On Monday, we all had a good giggle about something that happened on MSNBC's Hardball with Chris Matthews.
California Rep. Eric Swalwell was on the show, doing a standup interview live from Capitol Hill, to discuss Trump's impeachment hearings.
And just as Swalwell says, "...to ask the Ukrainians to help him cheat—" he pauses, and something that sounds a lot like a fart breaks into the sentence.
In a series of Twitter messages to Buzzfeed reporter Addy Baird, Swalwell fully denied having dealt it. "It's funny tho," he said.
A lot of people are putting the blame on Matthews, who is, allegedly, a notorious live-television air-biscuit floater. There are a handful of YouTube videos of moments viewers captured a suspicious noise cutting into the broadcast, like this one:
After the clip went viral, Hardball tweeted its explanation. "Sorry to disappoint the conspiracy theorists - it was the #hardball mug scraping across the desk."
I'm no conspiracy theorist, unless we're talking about the Sonic redesign. But I am highly skeptical of this explanation. Did a mug really make this sound?
I had to investigate.
Experiment 1: The Glass Tabletop
In 2014, Newscast Studio, a website devoted in part to documenting newsroom furniture changes, reported that the Hardball set updated its look, including a glass-topped host desk. That desk, according to extensive social media research by Motherboard EIC Jason Koebler, was still in use as of a year ago: The most recent Hardball Instagram featuring a desk is this picture from summer 2018, with Omarosa and Matthews sitting behind it.
They're both posing with Hardball Bistro-style mugs, which have a slightly tapered base, compared to the mug referenced in the explanation tweet. But when asked which mug made the sound, NBC Universal pointed me to the Hardball tweet, which claimed that the mug that made the fart sound was a standard flat, white one.
I floated the Hardball Fart and the official MSNBC excuse past Mark Lanza, president-elect of the Motion Picture Sound Editors and sound designer for Sony Pictures. "I feel that a mug on a glass table wouldn’t have enough friction to make this sound. If there was something on the mug or at least some moisture it might explain it."
We have a lot of flat white mugs like this at the VICE offices and a glass table. So, we tested it.
We tried dragging mugs across a glass table in the office, one empty and one with coffee, in case a liquid inside would somehow change the sound. Nothing.
Experiment 2: Audio Forensic Analysis
With my recreation experiment inconclusive, we asked VICE producer Ricardo Contreras to analyze audio of the Hardball Fart clip. Looking at the wavelengths of the audio suggests that the brrup-noise is most likely not happening in the room Swalwell is in (which appears to be an open hallway or room on Capitol Hill) but rather, inside a closed set, like where Matthews sits.
"Honestly the thing that cinches it for me is that it sounds too close to a mic for that to be him," Contreras said. "That room [where Swalwell is standing] is hella echo-y and the fart is very flat."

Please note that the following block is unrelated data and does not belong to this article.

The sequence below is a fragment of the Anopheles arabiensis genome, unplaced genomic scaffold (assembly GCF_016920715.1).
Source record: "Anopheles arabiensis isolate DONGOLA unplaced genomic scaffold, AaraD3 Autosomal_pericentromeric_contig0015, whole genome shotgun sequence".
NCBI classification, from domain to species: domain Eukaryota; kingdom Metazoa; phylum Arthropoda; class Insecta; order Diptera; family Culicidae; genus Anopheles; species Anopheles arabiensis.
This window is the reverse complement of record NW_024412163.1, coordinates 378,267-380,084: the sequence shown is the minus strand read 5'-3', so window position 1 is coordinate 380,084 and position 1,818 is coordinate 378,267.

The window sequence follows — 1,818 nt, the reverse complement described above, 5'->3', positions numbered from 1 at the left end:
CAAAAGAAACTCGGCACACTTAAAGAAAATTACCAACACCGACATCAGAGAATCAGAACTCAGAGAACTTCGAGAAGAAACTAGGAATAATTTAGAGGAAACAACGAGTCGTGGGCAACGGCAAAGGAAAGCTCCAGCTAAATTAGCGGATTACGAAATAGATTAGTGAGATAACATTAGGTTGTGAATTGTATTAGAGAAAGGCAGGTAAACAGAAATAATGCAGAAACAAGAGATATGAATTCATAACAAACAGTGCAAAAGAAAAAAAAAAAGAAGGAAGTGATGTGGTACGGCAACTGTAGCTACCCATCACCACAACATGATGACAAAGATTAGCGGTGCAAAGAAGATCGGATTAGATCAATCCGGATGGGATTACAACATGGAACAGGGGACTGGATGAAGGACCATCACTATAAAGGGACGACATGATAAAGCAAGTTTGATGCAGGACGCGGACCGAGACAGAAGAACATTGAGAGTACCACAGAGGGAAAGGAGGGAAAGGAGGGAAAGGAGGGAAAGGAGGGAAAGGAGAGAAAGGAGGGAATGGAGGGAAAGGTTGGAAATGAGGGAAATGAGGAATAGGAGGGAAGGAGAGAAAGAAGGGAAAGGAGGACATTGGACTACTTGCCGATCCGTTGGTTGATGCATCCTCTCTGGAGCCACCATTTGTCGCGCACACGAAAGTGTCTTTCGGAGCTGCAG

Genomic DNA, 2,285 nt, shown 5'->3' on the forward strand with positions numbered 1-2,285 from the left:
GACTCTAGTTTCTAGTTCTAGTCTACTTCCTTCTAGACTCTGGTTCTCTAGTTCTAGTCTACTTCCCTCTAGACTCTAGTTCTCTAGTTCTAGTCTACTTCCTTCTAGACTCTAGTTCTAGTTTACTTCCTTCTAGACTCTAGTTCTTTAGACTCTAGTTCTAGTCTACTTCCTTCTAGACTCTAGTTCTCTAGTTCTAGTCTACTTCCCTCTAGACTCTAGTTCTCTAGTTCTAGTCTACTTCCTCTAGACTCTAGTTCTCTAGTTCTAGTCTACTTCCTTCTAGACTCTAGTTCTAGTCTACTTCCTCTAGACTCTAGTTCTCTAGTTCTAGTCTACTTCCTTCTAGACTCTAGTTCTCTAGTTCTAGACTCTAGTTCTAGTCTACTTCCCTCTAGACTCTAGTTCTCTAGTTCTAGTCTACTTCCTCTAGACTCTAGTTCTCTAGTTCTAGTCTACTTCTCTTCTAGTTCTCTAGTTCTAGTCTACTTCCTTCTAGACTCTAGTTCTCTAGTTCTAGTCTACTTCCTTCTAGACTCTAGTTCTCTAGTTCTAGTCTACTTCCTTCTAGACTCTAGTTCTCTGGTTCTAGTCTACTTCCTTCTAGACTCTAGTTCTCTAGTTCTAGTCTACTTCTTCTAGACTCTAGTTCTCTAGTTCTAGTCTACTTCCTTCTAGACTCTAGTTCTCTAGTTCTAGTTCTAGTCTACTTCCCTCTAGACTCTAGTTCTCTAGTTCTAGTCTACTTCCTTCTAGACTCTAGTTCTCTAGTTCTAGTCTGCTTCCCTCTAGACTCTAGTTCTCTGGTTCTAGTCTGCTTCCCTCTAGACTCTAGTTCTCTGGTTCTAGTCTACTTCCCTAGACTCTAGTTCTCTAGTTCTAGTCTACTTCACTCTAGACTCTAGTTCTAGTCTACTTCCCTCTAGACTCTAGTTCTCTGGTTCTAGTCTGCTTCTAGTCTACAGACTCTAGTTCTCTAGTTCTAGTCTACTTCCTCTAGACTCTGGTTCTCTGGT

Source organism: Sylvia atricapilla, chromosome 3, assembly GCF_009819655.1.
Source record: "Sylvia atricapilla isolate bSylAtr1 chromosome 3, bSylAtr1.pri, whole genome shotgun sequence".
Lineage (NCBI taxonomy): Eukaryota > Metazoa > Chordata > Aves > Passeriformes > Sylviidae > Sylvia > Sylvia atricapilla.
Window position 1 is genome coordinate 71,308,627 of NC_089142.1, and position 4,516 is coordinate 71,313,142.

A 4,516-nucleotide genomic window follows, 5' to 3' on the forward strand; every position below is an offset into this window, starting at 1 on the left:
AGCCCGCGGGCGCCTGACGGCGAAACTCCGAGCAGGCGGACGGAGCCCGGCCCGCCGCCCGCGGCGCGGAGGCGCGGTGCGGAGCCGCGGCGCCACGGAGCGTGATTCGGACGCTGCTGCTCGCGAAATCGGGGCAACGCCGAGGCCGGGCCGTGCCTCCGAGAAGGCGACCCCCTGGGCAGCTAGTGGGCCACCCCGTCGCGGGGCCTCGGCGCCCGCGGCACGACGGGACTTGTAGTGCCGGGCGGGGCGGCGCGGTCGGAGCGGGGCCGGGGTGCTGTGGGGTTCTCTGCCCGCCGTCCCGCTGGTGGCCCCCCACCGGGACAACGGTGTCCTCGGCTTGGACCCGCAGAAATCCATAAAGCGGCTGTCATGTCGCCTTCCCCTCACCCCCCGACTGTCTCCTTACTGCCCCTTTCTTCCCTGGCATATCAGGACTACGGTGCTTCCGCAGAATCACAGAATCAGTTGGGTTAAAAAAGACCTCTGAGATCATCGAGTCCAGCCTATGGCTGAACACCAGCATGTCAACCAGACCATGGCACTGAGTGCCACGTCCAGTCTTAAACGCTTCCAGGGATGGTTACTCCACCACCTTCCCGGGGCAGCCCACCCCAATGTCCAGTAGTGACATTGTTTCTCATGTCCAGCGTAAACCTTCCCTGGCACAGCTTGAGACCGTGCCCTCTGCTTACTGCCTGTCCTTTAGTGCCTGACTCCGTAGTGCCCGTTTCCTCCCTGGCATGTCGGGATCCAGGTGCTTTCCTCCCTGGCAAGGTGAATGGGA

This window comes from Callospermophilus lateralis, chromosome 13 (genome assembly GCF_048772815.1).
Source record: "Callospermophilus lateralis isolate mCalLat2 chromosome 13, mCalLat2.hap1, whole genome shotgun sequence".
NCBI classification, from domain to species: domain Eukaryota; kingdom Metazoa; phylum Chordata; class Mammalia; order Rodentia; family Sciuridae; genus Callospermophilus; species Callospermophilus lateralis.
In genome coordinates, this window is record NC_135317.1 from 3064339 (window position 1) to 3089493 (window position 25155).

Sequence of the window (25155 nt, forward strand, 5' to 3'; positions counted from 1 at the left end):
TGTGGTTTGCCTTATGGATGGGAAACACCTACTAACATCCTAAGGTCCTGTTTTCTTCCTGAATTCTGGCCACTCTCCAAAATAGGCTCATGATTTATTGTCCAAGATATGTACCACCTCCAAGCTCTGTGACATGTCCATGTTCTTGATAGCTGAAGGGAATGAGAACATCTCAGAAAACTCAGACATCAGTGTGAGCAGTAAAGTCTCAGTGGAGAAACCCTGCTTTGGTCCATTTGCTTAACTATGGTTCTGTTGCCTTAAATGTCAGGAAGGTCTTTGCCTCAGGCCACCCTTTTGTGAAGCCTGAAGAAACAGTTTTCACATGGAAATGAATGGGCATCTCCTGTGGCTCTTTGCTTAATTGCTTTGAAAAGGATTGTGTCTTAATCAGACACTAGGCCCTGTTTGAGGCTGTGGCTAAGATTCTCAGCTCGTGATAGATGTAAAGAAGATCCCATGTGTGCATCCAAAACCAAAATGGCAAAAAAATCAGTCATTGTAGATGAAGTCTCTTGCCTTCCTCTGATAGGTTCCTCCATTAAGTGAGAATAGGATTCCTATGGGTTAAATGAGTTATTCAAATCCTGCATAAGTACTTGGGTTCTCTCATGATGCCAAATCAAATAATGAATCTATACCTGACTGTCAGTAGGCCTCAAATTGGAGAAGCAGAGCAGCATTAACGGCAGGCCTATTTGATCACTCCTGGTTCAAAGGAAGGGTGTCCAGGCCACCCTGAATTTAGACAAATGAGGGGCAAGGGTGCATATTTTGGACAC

But is it flat like... an ass on a host chair? Or the bottom of a mug?
James Walsh, executive producer at Threshold Recording Studios NYC did tell me that it sounds to him like "a hard object on a hard surface, not flatulence." Interesting!
Experiment 3: Fart Expert Analysis
A few months ago, for research on a Motherboard Rule 34 column, I became an armchair expert on farts—specifically, fart porn. I listened to people cracking farts through every kind of leggings and jeans, pantyhose, on chairs, on dicks, standing and sitting and squatting.
At first blush, I thought the Hardball Fart was for SURE coming from Matthews, because the sound is very much like a fart compressed by sitting on a chair. If Swalwell was sitting, it would be more plausibly him, because of the way he pauses and jumps a little at that moment. (Swalwell denied to Buzzfeed having heard anything at all.)
So I asked fart porn performer Bunny Ratchet, the most preeminent fart expert I know, to lend her discerning ear.
"I would say there is no doubt in my mind that was a fart," Ratchet said. "One of my most admired qualities as a professional fart model is the sigh I give after the fart. In this video, despite a very deliberate effort to cover it up, you can hear the brief push in his vocals which is a clear indication he farted."
On the point of body language, Lanza agreed. "Lack of evidence of [a mug scraping] as well as his pause BEFORE the sound leads me to believe that this is the real deal."
After viewing the rest of the segment with Swalwell, Ratchet also noted that he was using a Lavalier microphone, which is usually clipped to a person’s shirt or jacket on their chest. In one of her videos, she experimented with putting a Lavalier mic in different positions to pick up a range of her own farts. In her judgment, the sound is the same.
"A Lavalier mic is designed to pick up sounds in close proximity, so it would understandably record a fart coming from his body, even if it the fart should seemingly be behind or under him," she said.
At this point, we've exhausted all avenues of experimentation and research without squeezing Chris Matthews himself. We can either believe what our fellow media professionals at MSNBC have claimed—that a mug made this sound, this very fart-like sound, and not their host—or live with the fact that our experimentation left us with inconclusive results. We may never know the truth. What's most important is we laughed at something like we haven't laughed since maybe Llamagate 2015. No matter the source of the rip, we should cherish that.
As Ratchet wisely put it: "Hey, we have all had that fart that was supposed to be silent."